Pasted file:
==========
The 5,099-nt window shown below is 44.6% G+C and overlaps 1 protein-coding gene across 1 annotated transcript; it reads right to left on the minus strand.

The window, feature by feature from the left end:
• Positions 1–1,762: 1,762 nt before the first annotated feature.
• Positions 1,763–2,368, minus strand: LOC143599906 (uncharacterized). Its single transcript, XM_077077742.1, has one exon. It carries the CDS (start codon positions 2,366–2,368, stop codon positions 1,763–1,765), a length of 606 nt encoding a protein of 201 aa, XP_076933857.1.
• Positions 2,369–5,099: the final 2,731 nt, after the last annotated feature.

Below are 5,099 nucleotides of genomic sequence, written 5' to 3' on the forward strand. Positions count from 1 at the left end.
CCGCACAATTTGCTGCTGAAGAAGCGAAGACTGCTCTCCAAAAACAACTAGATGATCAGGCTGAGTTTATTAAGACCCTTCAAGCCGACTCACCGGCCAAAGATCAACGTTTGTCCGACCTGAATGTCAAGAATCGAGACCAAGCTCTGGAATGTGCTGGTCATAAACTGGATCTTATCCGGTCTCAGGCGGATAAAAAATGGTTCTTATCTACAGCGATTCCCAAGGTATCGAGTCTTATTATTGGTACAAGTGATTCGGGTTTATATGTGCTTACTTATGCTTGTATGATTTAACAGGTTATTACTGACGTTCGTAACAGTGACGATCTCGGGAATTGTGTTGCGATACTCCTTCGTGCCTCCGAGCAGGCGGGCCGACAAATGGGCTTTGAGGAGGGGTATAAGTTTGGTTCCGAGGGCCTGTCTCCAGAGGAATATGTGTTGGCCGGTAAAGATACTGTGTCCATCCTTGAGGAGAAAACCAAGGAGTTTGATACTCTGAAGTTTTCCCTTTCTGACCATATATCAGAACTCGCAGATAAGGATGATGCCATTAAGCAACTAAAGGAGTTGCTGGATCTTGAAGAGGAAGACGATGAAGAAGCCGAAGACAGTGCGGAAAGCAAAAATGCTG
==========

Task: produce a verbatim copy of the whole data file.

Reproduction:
The 5,099-nt window shown below is 44.6% G+C and overlaps 1 protein-coding gene across 1 annotated transcript; it reads right to left on the minus strand.

The window, feature by feature from the left end:
• Positions 1–1,762: 1,762 nt before the first annotated feature.
• Positions 1,763–2,368, minus strand: LOC143599906 (uncharacterized). Its single transcript, XM_077077742.1, has one exon. It carries the CDS (start codon positions 2,366–2,368, stop codon positions 1,763–1,765), a length of 606 nt encoding a protein of 201 aa, XP_076933857.1.
• Positions 2,369–5,099: the final 2,731 nt, after the last annotated feature.

Below are 5,099 nucleotides of genomic sequence, written 5' to 3' on the forward strand. Positions count from 1 at the left end.
CCGCACAATTTGCTGCTGAAGAAGCGAAGACTGCTCTCCAAAAACAACTAGATGATCAGGCTGAGTTTATTAAGACCCTTCAAGCCGACTCACCGGCCAAAGATCAACGTTTGTCCGACCTGAATGTCAAGAATCGAGACCAAGCTCTGGAATGTGCTGGTCATAAACTGGATCTTATCCGGTCTCAGGCGGATAAAAAATGGTTCTTATCTACAGCGATTCCCAAGGTATCGAGTCTTATTATTGGTACAAGTGATTCGGGTTTATATGTGCTTACTTATGCTTGTATGATTTAACAGGTTATTACTGACGTTCGTAACAGTGACGATCTCGGGAATTGTGTTGCGATACTCCTTCGTGCCTCCGAGCAGGCGGGCCGACAAATGGGCTTTGAGGAGGGGTATAAGTTTGGTTCCGAGGGCCTGTCTCCAGAGGAATATGTGTTGGCCGGTAAAGATACTGTGTCCATCCTTGAGGAGAAAACCAAGGAGTTTGATACTCTGAAGTTTTCCCTTTCTGACCATATATCAGAACTCGCAGATAAGGATGATGCCATTAAGCAACTAAAGGAGTTGCTGGATCTTGAAGAGGAAGACGATGAAGAAGCCGAAGACAGTGCGGAAAGCAAAAATGCTG